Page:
Should You Use Japanese Beetle Traps? Here's What Experts Say

If you're trying to keep beetles from ruining your garden, a trap can make things worse when used incorrectly.

Some insects, such as butterflies and other pollinators, get a warm welcome when they visit gardens. However, there are plenty of other bugs that you don't want to spot around your yard, and Japanese beetles are some of the most destructive pests of both ornamental and edible plants. These insects usually appear in May or June, snacking on vegetation into August. When you first spy the beetles munching on your roses or raspberry plants, putting out a trap might seem like a good idea. However, some experts and researchers say these devices aren't necessarily the best way to keep Japanese beetles at bay. In fact, a trap could even make your pest problem worse.

japanese beetle on green leaf
Blaine Moats

The Problem with Japanese Beetle Traps

"Japanese beetle traps, like other insect traps, are used mainly for determining how bad the infestation is and for eliminating several beetles at once," explains Ryan Smith, an entomologist and owner of Ant and Garden Organic Pest Control in Beaverton, Oregon. There are two types of scents that these traps use: a pheromone that attracts males and a floral scent that brings in males and females.

"However, [the traps] can be a problem if you're living in a residential area surrounded by neighbors with gardens and yards," Smith says. "Studies show that Japanese beetle traps can lure these insects that are as far away as five miles. So, with the use of Japanese beetle traps, you might be bringing more of these pests into your backyard."

The Best Way to Use Japanese Beetle Traps

Still, not all experts say you should avoid traps. "Actually, there are no reasons to avoid using Japanese beetle traps, if you know how to use them properly," says Nicholas Martin, an entomologist and founder of Pest Control Hacks. The beetles are "avid travelers that seek food sources and cover large distances to feed. You should place the traps away from flowering bushes and plants that may attract these insects more than the trap," he explains. At least 30 feet away is the standard recommendation, but the further, the better to make sure most beetles end up in the trap and not on the plants you're trying to protect.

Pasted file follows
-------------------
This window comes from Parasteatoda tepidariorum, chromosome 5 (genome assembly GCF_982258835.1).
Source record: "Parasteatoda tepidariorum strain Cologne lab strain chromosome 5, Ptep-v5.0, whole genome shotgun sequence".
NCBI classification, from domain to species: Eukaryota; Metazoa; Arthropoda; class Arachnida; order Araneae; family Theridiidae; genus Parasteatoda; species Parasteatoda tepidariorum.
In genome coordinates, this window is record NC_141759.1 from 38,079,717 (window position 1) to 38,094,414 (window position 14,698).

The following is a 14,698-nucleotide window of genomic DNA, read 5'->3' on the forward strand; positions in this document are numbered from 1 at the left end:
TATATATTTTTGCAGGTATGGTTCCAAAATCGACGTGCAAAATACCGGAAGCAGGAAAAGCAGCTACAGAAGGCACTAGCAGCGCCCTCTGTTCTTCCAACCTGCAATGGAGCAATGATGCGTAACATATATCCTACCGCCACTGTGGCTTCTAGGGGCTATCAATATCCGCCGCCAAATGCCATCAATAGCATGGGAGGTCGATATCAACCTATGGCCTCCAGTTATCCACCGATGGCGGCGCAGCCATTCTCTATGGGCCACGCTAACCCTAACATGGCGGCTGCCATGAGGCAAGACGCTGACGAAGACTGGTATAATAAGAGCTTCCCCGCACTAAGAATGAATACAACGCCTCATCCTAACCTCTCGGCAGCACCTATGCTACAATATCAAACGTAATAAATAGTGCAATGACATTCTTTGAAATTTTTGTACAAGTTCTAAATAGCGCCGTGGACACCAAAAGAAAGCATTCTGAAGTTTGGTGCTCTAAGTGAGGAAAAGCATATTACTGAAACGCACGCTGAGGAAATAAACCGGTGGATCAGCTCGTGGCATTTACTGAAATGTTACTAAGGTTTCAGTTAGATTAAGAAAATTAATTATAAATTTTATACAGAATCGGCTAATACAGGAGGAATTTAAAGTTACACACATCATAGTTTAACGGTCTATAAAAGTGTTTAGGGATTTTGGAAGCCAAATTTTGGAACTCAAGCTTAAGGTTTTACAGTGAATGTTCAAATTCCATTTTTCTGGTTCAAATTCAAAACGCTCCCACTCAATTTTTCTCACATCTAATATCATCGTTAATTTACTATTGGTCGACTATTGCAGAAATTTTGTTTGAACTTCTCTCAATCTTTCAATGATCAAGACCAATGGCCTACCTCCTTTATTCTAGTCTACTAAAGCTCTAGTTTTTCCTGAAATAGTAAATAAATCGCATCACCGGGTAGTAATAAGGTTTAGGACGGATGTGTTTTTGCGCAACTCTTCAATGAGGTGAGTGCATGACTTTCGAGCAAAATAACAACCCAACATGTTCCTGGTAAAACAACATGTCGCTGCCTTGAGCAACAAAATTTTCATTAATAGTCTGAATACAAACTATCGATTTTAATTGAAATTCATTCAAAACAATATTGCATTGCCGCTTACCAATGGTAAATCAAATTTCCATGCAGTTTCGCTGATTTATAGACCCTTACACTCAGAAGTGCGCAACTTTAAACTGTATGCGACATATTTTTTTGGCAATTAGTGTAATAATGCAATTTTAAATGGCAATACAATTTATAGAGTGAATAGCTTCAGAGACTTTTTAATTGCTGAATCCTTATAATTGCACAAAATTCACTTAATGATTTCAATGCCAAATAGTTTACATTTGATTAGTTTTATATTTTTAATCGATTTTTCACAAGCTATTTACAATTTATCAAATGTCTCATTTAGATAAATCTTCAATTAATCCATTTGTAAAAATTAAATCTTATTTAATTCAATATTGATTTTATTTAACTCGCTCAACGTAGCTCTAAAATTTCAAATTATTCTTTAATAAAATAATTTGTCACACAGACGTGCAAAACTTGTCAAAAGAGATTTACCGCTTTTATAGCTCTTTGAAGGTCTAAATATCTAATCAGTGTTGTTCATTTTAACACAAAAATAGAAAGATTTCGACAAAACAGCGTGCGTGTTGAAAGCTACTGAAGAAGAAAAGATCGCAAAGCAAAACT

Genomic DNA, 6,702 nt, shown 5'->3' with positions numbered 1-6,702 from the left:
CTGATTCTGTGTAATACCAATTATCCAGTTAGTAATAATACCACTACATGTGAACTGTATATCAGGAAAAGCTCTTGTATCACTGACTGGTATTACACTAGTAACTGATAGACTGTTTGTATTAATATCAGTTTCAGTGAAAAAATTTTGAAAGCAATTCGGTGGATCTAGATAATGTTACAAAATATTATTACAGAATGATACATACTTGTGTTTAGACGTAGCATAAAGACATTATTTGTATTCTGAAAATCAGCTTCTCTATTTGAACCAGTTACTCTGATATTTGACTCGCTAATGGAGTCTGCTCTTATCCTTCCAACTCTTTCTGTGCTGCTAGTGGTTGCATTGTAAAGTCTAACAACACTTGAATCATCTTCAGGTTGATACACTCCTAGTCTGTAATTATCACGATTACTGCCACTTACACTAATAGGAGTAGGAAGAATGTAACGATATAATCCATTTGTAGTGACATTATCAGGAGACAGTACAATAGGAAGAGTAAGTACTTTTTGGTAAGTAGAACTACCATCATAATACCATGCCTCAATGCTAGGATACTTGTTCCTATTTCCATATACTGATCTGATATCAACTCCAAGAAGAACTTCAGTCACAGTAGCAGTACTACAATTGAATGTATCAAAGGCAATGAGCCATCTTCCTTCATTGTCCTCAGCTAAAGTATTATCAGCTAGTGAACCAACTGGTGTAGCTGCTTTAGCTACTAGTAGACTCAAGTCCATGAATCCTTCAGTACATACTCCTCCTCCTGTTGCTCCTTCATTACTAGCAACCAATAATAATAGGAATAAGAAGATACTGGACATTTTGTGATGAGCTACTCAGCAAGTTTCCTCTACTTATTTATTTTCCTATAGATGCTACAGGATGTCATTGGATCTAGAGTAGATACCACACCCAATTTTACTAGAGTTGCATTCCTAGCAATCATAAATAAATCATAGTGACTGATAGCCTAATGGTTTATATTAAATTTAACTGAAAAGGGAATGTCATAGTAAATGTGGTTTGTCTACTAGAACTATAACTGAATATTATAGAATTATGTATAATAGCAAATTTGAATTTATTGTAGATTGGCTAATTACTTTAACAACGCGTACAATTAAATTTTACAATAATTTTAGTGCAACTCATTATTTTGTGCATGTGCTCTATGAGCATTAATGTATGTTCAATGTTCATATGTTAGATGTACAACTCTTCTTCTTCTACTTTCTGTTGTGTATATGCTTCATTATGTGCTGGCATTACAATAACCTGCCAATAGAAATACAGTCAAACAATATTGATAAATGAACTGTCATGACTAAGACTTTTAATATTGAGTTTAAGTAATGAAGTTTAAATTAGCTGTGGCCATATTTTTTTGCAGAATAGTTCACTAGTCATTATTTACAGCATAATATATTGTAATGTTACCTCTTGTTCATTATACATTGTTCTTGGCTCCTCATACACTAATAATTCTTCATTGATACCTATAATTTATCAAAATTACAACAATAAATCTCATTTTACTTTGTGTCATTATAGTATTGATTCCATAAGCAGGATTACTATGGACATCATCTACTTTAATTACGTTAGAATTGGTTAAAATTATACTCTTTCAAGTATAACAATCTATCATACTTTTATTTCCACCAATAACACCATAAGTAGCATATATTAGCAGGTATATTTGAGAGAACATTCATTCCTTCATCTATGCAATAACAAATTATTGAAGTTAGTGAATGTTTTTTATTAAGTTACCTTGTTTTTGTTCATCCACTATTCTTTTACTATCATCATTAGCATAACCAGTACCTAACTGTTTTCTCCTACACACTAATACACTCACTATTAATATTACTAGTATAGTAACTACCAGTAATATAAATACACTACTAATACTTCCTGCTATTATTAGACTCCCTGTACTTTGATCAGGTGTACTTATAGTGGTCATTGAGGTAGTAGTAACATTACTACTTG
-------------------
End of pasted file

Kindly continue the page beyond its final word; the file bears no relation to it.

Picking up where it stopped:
Once you've set out a trap, you may notice that it will fill up rather quickly. To help the trap continue to be effective, you need to empty it frequently. If it overflows, all those beetles will probably find their way to your plants instead of staying in or around the trap.

Japanese Beetle Trap Alternatives

"To get rid of Japanese beetles in your garden, you can start by picking them by hand, especially if there's not that many," Smith says. If you aren't squeamish, you can crush the beetles or just drop them into a container of soapy water to kill them. Smith also offers the following homemade solution to spray on any beetles you see. It will kill them without harming your plants.

DIY Japanese Beetle Insecticide

  • 1 tsp. dishwashing liquid
  • 1 cup vegetable oil
  • 1 cup rubbing alcohol
  • 4 cups water

Mix your ingredients, put them into a spray bottle, and spritz the concoction onto the bugs. The beetles will continue to appear over several weeks, so you'll need to check for them often before they can do much damage.

Leaving the Japanese Beetles Be

Scientists and backyard gardeners alike have observed that Japanese beetles are more plentiful some years than others, so if you don't have a very heavy infestation, sometimes the best course of action is to just leave them alone. Yes, the bugs can certainly be a nuisance, but they don't usually cause enough damage to kill well-established plants. And even though these insects are not native to North America, they provide a food source for many species of wild birds and mammals, which naturally help keep Japanese beetle populations in check.

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